These Silicon Valley execs are finding something even more interesting than growing businesses: helping others grow hope.
The light in Nepal that illuminates a page for a girl to read and learn also burns bright half a world away. The lamp is powered by the sun—and, indirectly, through a network of a hundred or so successful Silicon Valley business executives who, for kicks or karma, in words and deeds, put some energy into saving the world. They mentor social venturists.
Juli Betwee is a mentor and consultant on strategic-growth planning for midsize companies. She is also one of the volunteer mentors with the Global Social Benefit Institute, part of SCU’s Miller Center for Social Entrepreneurship. The GSBI provides free business training to social entrepreneurs developing innovative solutions to problems like access to clean drinking water. The enterprises—for-profits, nonprofits, and hybrids—promise a sustainable path out of poverty for people in the developing world.
Since its launch in 2003, the institute has helped more than 560 social ventures in 67 countries; 90 percent are still operating. The entrepreneurs value the work with their mentors. For the mentors, work doesn’t seem like quite the right word to describe it.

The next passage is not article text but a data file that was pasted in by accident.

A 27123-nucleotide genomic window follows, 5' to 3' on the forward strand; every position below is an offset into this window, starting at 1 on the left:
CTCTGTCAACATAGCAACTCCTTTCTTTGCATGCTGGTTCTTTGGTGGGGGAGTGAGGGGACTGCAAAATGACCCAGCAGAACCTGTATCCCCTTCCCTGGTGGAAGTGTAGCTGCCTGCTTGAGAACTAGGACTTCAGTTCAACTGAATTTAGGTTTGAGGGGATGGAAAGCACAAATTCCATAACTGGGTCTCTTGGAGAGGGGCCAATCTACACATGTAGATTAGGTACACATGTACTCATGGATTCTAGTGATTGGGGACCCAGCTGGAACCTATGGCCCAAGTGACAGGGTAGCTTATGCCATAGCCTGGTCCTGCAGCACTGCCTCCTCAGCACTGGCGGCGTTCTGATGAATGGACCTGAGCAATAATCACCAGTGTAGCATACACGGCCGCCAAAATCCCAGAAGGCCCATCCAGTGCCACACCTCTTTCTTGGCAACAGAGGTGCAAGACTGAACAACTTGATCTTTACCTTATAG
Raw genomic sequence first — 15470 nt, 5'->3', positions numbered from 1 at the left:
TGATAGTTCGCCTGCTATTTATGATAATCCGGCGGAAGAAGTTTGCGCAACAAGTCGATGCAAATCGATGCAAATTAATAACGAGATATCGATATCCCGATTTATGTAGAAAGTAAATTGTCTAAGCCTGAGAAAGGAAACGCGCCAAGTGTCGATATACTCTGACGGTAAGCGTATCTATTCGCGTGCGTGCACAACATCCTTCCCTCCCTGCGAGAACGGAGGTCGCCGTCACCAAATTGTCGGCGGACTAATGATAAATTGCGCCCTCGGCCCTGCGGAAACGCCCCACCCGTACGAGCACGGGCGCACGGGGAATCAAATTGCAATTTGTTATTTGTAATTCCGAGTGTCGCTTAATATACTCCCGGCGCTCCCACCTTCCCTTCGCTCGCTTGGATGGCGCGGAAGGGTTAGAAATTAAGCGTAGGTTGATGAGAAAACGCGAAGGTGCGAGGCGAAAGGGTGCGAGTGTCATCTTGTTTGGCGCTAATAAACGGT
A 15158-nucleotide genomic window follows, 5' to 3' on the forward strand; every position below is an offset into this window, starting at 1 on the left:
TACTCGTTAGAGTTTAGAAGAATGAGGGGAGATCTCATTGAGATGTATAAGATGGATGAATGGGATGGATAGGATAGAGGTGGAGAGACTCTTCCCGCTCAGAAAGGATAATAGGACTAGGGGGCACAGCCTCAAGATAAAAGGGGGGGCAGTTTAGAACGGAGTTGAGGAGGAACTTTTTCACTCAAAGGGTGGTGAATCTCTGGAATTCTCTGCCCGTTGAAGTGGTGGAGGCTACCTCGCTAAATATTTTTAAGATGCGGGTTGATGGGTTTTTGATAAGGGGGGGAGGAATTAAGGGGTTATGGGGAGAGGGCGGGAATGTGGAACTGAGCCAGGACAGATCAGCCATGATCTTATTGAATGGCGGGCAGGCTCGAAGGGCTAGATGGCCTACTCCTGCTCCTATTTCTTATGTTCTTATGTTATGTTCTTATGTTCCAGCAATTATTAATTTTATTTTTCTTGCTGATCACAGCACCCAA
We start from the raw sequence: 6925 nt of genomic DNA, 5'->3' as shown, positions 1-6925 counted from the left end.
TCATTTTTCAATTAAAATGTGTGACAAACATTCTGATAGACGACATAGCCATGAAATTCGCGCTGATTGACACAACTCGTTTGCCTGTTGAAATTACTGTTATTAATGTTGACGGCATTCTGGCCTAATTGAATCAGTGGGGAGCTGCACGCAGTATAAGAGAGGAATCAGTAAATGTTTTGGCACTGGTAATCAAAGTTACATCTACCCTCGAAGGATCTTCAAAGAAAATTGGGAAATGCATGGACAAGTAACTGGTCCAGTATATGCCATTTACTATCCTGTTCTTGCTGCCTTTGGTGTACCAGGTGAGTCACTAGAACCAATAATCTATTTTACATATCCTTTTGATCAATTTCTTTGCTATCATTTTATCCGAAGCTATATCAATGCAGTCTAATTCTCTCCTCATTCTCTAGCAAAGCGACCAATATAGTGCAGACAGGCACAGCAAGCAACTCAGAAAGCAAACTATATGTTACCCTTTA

“That’s become a joke among us,” says Betwee, “because we’re thinking, ‘This is a gift from heaven.’”
She’s talking about helping people like GSBI alumna Anya Cherneff, a women’s-rights advocate who in 2011 started a business in Nepal called Empower Generation. Less than 40 percent of people in the mountainous country (home of Mount Everest) have electricity, and where they do it’s often out for up to 12 hours a day, even in the president’s home.
With Empower Generation, women serve as CEOs of their own energy businesses and also recruit women salespeople. Both go door to door in remote villages offering solar-powered lights and electrical systems and a few other items. The business is focused on solving two problems: energy access and providing women a means to self-sufficiency.
Cherneff’s mentors, Betwee and Bill Scull, a marketing consultant with 30 years of experience helping tech companies grow, talked with her weekly during her 10 months in the GSBI Accelerator program, ending in 2015. Their advice included helping fine-tune forecasts of future revenues. She was asked, for instance, how long it usually took for new participants to begin generating sales after training, and what percentage drop out. Such data help build more believable forecasts. “Investors don’t like numbers coming out of the air,” Scull says.
Scull found his work with the Miller Center so rewarding that he’s made what he calls a career pivot. This spring he heads to India to train entrepreneurs as part of an award the Miller Center received to bring clean power and off-grid electricity to a million Indians during the next three years. From there he plans to travel to Thailand to train Seagate Technology employees to be mentors like him.